But even if you've snagged yourself one of those tasty cookies, you still need to go out and vote tomorrow! Happy Election Day, everyone!
Sheril Kirshenbaum and Chris Mooney, over at the Intersection, have organized a call for a presidential debate on science and technology issues.
Given the many urgent scientific and technological challenges facing America and the rest of the world, the increasing need for accurate scientific information in political decision making, and the vital role scientific innovation plays in spurring economic growth and competitiveness, we, the undersigned, call for a public debate in which the U.S. presidential candidates share their views on the issues of The Environment, Medicine and Health, and Science and Technology Policy.
They've got a bunch of Big Names signed on to the effort, which is wonderful. Lots of bloggers are supporting the call as well, including a huge portion of my Sciblings.
Dr. Free-Ride has a post up with an excellent list of questions she'd like the candidates to answer. Here's what I'd add:
- Given that much scientific research is supported with public monies, what do you think should be done to ensure equal access to scientific education and employment for women and minorities?
- The GAO has issued a report calling for the heads of the NSF, NASA, and the DOE to ensure Title IX compliance among grant recipients. What role do you see for federal agencies in ensuring Title IX compliance in science and engineering education and research?
As I looked over the list of Big Names who've signed on for the call for a presidential debate on science and technology, I was a bit dismayed to see how overwhelmingly male the list was. I had to wonder: are women scientists and engineers less interested in what our politicians think about science and engineering policy? Or were fewer women scientists and engineers approached and asked to be a part of the Big Name contingent? What about Shirley Jackson and Nancy Hopkins? What about the president of WEPAN, and/or WEPAN board members? What about presidents of SWE and AWIS?
I think I'll send the WEPAN folks an email and encourage them to join in. Women's voices need to be heard. Science and engineering policy is a women's issue, too.
Washington Post reports on the appointment of Susan Orr:
The Bush administration again has appointed a chief of
family planning programs at the Department of Health and Human Services
who has been critical of contraception.
Continue Reading »
It's almost September 17th, and you know what that means - Constitution Day! Do you have your festivities all planned out yet? No? Don't you remember there's a federal law mandating that all schools which receive federal funds have got to put on a program about the constitution for their students on September 17 every year? And federal employees in the executive branch have to receive some training on the constitution on Constitution Day? I suppose Dick Cheney would naturally be exempt, not being part of the executive branch of government and all.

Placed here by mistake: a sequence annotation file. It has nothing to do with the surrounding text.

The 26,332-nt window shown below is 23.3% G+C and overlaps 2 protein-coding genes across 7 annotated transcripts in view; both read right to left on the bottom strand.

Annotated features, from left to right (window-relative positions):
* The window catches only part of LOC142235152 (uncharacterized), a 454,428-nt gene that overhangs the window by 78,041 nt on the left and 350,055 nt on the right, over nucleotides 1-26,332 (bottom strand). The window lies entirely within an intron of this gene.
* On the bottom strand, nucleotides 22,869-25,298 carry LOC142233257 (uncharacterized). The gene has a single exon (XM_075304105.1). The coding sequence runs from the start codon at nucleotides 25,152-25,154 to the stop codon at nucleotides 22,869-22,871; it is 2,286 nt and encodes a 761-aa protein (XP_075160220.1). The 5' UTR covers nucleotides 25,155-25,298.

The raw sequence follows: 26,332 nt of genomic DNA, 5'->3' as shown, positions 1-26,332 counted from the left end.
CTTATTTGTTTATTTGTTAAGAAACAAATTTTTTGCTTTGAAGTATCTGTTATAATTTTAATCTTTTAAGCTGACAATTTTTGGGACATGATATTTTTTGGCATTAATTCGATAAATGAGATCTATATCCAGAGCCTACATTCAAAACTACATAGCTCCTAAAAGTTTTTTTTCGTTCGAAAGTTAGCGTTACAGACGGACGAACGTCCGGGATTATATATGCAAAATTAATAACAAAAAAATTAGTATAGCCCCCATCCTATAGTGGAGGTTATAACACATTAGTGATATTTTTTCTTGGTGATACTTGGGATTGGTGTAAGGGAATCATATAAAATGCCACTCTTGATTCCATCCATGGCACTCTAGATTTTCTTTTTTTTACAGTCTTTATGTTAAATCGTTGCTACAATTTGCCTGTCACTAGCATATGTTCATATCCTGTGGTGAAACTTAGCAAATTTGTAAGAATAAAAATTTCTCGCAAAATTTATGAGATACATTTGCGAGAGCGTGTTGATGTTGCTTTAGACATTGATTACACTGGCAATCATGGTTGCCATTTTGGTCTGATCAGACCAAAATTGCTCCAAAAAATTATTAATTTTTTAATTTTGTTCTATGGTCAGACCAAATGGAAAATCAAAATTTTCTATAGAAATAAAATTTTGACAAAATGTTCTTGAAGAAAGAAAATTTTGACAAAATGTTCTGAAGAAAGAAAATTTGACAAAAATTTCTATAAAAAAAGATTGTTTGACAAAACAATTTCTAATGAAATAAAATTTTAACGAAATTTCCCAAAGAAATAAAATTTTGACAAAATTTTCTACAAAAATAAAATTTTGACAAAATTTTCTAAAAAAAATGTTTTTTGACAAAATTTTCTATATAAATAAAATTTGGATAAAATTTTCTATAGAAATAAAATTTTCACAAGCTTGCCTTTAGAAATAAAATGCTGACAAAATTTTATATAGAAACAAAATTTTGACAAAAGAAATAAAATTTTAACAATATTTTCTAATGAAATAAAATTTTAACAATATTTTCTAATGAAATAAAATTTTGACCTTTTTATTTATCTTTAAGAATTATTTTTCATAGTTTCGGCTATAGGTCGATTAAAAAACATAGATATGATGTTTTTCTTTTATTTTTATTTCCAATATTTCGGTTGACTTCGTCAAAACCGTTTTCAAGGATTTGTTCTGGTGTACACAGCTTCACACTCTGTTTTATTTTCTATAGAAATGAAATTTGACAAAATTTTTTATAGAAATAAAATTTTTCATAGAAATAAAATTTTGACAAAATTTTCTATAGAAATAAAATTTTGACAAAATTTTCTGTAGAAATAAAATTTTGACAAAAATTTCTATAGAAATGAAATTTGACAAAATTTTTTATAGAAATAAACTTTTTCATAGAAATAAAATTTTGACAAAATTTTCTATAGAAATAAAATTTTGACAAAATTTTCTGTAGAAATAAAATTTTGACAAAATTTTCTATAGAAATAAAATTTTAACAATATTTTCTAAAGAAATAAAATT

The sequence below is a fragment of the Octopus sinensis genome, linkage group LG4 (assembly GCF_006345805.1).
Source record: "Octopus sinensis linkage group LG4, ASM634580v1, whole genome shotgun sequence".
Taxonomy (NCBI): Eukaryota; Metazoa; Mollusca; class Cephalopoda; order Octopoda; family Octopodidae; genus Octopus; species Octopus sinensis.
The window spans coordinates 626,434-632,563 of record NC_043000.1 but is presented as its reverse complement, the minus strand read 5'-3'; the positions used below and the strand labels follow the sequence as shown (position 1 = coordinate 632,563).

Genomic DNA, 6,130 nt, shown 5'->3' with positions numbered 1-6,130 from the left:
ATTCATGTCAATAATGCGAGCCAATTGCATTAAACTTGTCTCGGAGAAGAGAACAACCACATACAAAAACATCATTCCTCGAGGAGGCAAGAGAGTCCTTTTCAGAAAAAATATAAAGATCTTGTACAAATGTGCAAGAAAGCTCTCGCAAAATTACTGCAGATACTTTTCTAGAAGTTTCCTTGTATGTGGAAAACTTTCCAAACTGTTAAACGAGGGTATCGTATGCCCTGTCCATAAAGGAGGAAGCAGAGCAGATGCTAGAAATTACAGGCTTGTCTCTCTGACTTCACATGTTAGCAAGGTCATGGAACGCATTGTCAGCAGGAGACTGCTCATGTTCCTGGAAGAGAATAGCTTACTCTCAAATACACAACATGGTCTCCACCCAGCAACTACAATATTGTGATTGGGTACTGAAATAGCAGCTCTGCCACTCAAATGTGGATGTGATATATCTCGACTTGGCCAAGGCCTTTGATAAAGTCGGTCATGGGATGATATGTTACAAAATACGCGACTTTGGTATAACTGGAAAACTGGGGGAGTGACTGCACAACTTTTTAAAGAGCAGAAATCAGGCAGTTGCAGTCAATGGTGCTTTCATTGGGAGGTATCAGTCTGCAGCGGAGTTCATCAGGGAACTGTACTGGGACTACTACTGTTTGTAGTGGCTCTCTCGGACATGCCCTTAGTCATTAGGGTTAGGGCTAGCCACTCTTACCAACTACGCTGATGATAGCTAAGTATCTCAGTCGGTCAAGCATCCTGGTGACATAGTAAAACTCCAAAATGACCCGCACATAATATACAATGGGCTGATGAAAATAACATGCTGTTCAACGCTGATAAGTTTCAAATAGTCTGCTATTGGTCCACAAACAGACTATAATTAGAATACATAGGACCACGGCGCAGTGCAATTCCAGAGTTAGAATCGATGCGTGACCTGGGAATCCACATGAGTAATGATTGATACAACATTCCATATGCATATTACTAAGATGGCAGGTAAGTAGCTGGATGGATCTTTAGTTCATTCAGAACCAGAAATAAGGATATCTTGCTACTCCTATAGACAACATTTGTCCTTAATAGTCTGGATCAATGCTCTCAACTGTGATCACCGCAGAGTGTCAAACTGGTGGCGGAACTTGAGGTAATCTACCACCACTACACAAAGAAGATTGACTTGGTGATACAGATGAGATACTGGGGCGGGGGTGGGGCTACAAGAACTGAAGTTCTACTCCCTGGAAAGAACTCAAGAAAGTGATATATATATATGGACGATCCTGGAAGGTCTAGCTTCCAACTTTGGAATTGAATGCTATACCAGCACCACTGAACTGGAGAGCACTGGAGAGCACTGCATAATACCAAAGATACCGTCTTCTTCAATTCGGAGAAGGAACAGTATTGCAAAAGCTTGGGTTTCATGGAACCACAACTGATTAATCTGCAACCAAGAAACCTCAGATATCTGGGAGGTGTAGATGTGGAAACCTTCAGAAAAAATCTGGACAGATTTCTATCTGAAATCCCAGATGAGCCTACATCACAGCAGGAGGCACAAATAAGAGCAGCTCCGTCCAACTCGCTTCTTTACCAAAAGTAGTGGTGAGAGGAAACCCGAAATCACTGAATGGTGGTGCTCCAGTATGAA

Which brings me to this handy article in the Chronicle of Higher Education.
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I read this article in the LA Times about Russians racing to claim the seabed under the Arctic ice as their territory, other nations fussing that it's really theirs, and everybody ignoring that the only way they can even have this argument is because the damn ice is melting away. Only it's even worse than I realized. Because it isn't just the ice melting away.
Now the permafrost is thawing on land and along the seabeds. If it occurs in the presence of oxygen on land, the decomposing of organic matter leads to the production of CO2. If the permafrost thaws along lake shelves, in the absence of oxygen, the decomposing matter releases methane. Methane is the most potent of the greenhouse gases, with a greenhouse effect 23 times that of CO2.
Katey Walter of the Institute of Arctic Biology at the University of Alaska in Fairbanks wrote in the journal Nature last year, and in Philosophical Transactions of the Royal Society in May, that the melting of the permafrost and subsequent release of methane is a "ticking time bomb."
Walter and her researchers warned of a tipping point sometime within this century, when the release of methane could create an uncontrollable feedback effect, dramatically warming the atmosphere, which would in turn warm the land, lakes and seabed, further melting the permafrost and releasing more methane. Once that threshold is reached, there will be nothing humans can do. Scientists suspect that similar events have occurred in the ancient past, between glacial periods...A global tragedy of monumental proportions is unfolding at the top of the world, and the human race is all but oblivious to what's happening.
Well, I'm not oblivious anymore, but I am whimpering and wanting to curl up in the fetal position under my blanket. I know I'm supposed to react to news about climate change and global warming with a positive, can-do attitude and go out there and reduce my carbon footprint and lobby for better energy policy and long for the day when Dubya is just a bad memory and we can get down to some serious work on saving the earth, but every freaking day I read some horrifying thing like this on the internet or in my local paper, and frankly, I'm feeling a little bit hopeless.
Cheerful thoughts, anyone?